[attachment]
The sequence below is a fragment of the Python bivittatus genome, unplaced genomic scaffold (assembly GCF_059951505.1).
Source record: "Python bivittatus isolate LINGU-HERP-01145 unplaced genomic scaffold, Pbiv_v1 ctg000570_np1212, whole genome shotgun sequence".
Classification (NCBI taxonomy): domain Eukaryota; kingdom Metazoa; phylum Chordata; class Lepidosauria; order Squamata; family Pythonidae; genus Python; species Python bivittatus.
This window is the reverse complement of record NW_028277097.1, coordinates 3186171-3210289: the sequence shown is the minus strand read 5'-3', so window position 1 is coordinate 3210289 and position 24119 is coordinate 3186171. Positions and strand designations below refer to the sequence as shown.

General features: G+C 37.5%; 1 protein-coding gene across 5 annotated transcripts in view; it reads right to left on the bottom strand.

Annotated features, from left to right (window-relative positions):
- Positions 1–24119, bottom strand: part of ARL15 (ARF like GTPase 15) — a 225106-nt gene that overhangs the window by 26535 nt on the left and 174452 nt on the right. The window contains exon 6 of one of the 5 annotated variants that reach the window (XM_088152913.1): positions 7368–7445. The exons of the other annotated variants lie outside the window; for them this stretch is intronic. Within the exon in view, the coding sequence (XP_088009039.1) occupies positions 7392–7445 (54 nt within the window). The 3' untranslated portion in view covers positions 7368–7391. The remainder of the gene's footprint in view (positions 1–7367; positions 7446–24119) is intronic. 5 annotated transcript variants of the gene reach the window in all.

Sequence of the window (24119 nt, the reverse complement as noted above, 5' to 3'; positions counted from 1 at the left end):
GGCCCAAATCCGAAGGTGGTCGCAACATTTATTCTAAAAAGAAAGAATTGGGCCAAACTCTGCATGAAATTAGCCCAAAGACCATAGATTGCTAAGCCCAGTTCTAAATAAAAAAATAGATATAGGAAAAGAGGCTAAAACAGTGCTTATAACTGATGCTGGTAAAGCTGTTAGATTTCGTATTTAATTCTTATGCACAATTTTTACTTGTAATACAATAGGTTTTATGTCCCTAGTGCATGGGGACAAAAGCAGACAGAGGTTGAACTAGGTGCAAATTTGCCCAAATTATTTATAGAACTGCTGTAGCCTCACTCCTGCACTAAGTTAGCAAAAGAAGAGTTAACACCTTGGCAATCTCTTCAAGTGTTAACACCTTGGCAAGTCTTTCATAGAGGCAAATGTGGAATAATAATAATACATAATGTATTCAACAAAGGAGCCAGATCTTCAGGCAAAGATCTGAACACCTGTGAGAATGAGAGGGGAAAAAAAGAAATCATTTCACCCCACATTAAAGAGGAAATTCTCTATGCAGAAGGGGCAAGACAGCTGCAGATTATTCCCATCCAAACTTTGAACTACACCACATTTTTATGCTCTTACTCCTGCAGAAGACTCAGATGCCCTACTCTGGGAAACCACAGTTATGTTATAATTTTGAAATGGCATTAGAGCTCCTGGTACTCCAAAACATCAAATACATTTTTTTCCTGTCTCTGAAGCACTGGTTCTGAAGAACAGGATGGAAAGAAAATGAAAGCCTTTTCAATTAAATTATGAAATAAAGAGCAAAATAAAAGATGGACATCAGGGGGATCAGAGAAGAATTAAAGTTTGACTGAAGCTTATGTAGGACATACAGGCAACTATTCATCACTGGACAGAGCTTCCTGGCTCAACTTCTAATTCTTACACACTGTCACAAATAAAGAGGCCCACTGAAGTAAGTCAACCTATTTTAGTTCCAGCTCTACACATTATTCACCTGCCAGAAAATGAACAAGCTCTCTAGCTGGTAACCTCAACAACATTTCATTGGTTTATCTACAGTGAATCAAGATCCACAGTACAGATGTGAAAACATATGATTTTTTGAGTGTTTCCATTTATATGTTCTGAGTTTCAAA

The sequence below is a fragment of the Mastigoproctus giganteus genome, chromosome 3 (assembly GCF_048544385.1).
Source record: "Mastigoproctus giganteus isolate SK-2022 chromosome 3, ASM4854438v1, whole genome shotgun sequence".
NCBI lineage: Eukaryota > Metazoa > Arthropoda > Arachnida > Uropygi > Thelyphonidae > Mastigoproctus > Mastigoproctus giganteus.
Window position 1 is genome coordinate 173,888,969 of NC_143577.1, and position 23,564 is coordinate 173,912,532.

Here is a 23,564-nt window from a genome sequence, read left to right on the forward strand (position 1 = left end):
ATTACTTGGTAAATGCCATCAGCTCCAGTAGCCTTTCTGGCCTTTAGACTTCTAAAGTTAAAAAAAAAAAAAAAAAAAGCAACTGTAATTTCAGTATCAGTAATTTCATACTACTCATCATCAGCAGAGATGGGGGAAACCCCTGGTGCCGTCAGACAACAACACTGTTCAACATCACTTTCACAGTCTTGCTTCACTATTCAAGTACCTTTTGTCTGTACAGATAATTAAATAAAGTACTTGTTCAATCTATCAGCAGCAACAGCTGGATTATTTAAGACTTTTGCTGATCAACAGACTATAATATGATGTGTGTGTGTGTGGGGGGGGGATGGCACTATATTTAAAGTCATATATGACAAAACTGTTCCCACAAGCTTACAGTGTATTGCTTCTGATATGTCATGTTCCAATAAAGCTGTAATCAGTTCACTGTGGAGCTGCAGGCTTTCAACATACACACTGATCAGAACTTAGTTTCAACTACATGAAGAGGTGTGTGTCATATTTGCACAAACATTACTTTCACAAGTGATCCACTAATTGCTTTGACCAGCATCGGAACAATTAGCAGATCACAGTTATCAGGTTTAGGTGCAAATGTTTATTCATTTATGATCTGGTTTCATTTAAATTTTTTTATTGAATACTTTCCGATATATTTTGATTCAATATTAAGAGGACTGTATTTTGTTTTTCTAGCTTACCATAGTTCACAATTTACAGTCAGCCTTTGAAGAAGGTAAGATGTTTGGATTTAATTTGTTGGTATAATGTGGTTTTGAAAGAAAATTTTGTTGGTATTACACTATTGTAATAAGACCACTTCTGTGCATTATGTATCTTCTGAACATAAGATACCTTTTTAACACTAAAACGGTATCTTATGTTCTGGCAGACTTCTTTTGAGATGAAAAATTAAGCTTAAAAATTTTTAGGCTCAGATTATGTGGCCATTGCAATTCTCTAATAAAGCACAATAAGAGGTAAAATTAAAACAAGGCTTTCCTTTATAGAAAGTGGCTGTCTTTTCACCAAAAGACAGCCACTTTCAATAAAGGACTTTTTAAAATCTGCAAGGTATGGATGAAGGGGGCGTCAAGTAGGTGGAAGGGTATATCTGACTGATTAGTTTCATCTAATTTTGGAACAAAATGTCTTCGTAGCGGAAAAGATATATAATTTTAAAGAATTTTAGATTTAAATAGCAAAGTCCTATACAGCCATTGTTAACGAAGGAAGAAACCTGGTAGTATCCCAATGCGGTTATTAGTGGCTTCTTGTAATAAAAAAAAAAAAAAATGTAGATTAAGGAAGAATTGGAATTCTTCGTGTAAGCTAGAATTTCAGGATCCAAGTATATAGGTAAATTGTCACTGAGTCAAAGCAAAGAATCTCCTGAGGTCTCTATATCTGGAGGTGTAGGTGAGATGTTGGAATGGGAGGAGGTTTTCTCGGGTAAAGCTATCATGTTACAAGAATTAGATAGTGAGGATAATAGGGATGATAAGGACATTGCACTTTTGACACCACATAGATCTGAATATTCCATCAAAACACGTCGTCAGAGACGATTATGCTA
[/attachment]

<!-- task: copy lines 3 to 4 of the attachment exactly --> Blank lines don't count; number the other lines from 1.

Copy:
Classification (NCBI taxonomy): domain Eukaryota; kingdom Metazoa; phylum Chordata; class Lepidosauria; order Squamata; family Pythonidae; genus Python; species Python bivittatus.
This window is the reverse complement of record NW_028277097.1, coordinates 3186171-3210289: the sequence shown is the minus strand read 5'-3', so window position 1 is coordinate 3210289 and position 24119 is coordinate 3186171. Positions and strand designations below refer to the sequence as shown.